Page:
What does it take to design a fantastic play space (or playce)? We have regularly visited new schools with the latest gadgets, playground markings and more. Yet the staff do not know how to best use their outdoor space for learning, and the children are not quite settled in it. This blog explores what I learned during a visit to the Finnish Embassy in London for an event on Designing Urban Playces of the Future – Inspirational, Inclusive, and Smart.
Whether you are designing a school playground or a community playpark, many elements are in common. In fact, as a teacher, if we had a high-quality park close to the school, we could and would use this to support learning. My discussions with town planners, architects, landscapers, and play park designers helped me see what is involved in building a great play space.
In discussions, we explored what makes a perfect outdoor space—a space for all all genders, all ages, and all physical and mental abilities. Spaces for learning but also to play. Spaces that can support mental health as well as physical health. But how do we do that?
Design is Key
There is so much that you can put into an outdoor space; it is not just about it looking pretty but instead being versatile and usable for a range of purposes and groups.
One great discussion I had with a couple of landscape architects who have designed school playgrounds focused on their use of playground markings. They are pretty standard in most schools. Even schools that do not have them will often fundraise for them (for those in Scotland, the Thrive fundraising document can be helpful). I am not a huge fan of most designs. They can be too constricting. A hopscotch grid with numbers can be used for traditional play, for practising times tables and number bonds, but not a lot else. A hopscotch grid that has the outline but no numbers simply requires chalk and can be used to explore emotions, modern languages, help children learn about time, develop vocabulary, and so much more (see some ideas in our Hopscotch Ideas blog). A 100 grid with numbers is much the same, only usable for a limited amount of learning, but when you take away the numbers and have the grid, it opens up learning opportunities.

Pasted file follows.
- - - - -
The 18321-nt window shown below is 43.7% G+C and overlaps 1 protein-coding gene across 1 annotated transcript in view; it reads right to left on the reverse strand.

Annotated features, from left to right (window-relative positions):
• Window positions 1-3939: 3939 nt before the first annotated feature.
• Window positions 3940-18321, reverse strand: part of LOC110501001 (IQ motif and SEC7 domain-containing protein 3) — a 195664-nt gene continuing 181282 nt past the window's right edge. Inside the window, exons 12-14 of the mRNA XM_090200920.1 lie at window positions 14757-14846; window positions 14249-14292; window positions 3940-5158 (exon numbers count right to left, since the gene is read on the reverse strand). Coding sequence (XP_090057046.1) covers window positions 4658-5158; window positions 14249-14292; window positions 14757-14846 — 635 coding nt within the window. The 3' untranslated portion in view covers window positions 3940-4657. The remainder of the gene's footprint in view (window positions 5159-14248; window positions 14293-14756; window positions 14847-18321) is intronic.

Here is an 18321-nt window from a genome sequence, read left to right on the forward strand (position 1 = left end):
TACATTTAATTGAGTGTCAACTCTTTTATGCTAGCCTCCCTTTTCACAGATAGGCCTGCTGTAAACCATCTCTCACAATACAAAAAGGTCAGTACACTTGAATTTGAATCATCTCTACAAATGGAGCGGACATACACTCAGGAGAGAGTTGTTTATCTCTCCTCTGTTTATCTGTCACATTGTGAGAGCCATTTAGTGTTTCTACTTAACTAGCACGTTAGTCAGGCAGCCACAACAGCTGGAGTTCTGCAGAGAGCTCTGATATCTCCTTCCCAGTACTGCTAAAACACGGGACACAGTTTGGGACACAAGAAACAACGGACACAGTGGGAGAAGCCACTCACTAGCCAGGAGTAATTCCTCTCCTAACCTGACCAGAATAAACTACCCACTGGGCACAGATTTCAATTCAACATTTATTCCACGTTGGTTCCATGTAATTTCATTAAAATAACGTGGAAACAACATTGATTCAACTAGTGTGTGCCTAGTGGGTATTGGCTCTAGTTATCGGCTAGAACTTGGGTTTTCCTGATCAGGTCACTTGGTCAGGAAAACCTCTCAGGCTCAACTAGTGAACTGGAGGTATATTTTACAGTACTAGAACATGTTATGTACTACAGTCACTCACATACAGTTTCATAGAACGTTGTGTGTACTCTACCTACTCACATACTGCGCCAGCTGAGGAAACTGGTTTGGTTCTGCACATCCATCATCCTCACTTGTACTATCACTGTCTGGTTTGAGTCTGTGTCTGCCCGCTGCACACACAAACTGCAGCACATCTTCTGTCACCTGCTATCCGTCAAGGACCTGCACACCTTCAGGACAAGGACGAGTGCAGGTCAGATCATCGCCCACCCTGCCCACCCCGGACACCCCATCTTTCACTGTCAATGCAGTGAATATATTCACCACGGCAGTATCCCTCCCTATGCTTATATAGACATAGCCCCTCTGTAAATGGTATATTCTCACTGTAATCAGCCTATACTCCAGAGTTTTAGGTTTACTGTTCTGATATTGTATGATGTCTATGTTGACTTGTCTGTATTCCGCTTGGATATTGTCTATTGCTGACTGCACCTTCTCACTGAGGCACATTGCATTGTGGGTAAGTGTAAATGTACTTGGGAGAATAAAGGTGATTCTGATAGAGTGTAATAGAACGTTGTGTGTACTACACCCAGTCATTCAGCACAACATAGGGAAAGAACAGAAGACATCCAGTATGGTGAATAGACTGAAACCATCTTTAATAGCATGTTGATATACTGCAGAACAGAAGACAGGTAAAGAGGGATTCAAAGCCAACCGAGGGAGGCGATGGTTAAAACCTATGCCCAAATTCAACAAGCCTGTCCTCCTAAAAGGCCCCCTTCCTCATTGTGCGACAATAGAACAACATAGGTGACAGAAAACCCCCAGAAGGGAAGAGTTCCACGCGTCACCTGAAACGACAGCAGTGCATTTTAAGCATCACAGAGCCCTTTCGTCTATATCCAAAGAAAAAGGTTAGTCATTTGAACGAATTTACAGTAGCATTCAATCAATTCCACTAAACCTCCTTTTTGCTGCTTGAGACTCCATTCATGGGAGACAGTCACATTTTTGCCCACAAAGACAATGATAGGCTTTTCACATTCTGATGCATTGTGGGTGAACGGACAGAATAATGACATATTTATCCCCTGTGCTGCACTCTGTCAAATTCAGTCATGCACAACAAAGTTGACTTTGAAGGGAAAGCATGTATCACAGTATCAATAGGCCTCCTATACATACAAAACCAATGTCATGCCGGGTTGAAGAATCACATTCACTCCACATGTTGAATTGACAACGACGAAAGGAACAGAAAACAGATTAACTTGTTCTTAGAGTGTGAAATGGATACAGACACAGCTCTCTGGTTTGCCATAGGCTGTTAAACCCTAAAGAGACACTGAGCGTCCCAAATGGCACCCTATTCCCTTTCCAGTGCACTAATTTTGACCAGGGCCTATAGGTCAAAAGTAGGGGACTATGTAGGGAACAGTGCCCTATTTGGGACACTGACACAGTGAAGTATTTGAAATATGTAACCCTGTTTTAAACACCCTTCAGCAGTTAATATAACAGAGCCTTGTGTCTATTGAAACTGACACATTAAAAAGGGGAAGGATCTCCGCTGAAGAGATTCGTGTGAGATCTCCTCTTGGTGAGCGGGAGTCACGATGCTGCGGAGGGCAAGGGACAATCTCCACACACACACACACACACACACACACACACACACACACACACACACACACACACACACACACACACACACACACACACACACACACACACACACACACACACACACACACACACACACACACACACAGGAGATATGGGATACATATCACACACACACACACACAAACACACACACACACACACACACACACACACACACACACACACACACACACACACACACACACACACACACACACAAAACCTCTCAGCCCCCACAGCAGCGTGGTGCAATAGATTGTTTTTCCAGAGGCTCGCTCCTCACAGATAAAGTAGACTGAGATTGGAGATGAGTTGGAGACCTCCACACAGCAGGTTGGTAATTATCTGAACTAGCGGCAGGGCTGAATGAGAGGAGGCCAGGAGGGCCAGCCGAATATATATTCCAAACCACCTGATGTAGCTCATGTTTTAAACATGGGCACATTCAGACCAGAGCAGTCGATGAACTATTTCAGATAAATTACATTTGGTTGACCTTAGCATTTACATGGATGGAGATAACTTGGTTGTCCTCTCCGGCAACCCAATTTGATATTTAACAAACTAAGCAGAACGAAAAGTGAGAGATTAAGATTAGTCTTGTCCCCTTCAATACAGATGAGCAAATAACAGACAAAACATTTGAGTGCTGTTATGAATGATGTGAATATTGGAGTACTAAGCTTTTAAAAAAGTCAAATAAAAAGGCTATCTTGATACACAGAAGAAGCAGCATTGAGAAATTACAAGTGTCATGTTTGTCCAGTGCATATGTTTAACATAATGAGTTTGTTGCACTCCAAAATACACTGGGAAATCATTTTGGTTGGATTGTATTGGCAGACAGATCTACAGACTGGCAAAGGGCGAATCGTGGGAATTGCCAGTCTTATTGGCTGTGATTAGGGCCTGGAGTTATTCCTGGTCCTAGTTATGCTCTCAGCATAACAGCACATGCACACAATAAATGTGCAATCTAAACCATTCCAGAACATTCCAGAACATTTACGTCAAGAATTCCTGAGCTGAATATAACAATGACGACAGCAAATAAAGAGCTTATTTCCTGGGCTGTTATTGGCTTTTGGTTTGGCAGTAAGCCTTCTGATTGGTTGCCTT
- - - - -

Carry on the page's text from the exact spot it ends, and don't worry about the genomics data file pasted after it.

The same is often true of the equipment in a playground. Schools are keen on trim trials, outdoor classrooms, and book sheds. There are some great pieces of equipment that can combine all three (like the Lappset Planetarium). But, often, schools are not aware of the great equipment out there and stick to what has been done before, rather than reaching for something new and exciting.
When designing school playgrounds, either a designer will select the markings and equipment, or the catalogue will be passed to the school staff to select. While it is great to get the school and community involvement, often, they are not sure what will work best and select what looks pretty. There is merit in that, but when markings and equipment can be used for so much more, is it not worth listening to those who know how best to use playgrounds for learning? Many teachers have not undertaken learning in outdoor learning and are unsure what would genuinely benefit the learning and teaching outdoors.
Pulling You In
Talking to other designers, I was told that good design pulls you into a landscape. We can all think of playgrounds that we did not like, they did not feel comfortable, or maybe there were a lot of behavioural issues when children were in that space. I often see new build schools with tiny playgrounds, nowhere near big enough for the number of children they will hold during breaks. This leads to split breaks, limiting social interactions and friendships, or behavioural issues as children are hemmed in with no space to play. It can also happen at older schools (it was just this week that I saw a headline saying children were not allowed to play running games at an Edinburgh school due to lack of space). The same is often true for parks. Sometimes the only space available is too small, and the same issues can occur in the community, divisions and issues with relationships. There are some great examples of small parks that create magic, like Jupiter Play’s Bargarren Park.
But more than this, how parks are used by different ages and sexes matter. There is the Make Space for Girls movement that reminds us that parks are not just about boys playing football. The law states that parks should be for everyone.
Careful design and consideration as to how it can and will be used are key.
The Hours Matter
There is, of course, the cost of design. Talking to Lappset, I learned that one of the most critical factors in determining the quality of playground equipment is the hours of play it engages people in. Yalp have a phenomenal interactive range of equipment that provides in-depth information. I found it fascinating how patterns of play change around the world. In very hot places, families will play late into the night. In contrast, children in the UK do not tend to be out after dinner (though teenagers, who are also attracted to their parks – have you seen their Fono DJ booth?! – tend to be out later)—adapting the parks, whether putting lighting in or more shelters, makes a difference in how they are used. Many schools have excellent equipment, and more and more are allowing the wider community to access their grounds outside school hours. In the UK, we have an obesity crisis. Kids who are in parks are moving. We also have a mental health crisis. Kids in parks tend to be socialising and getting the wide ranging benefits of being outdoors. Yet, we also lock play equipment away. Does this make sense? Is there another way?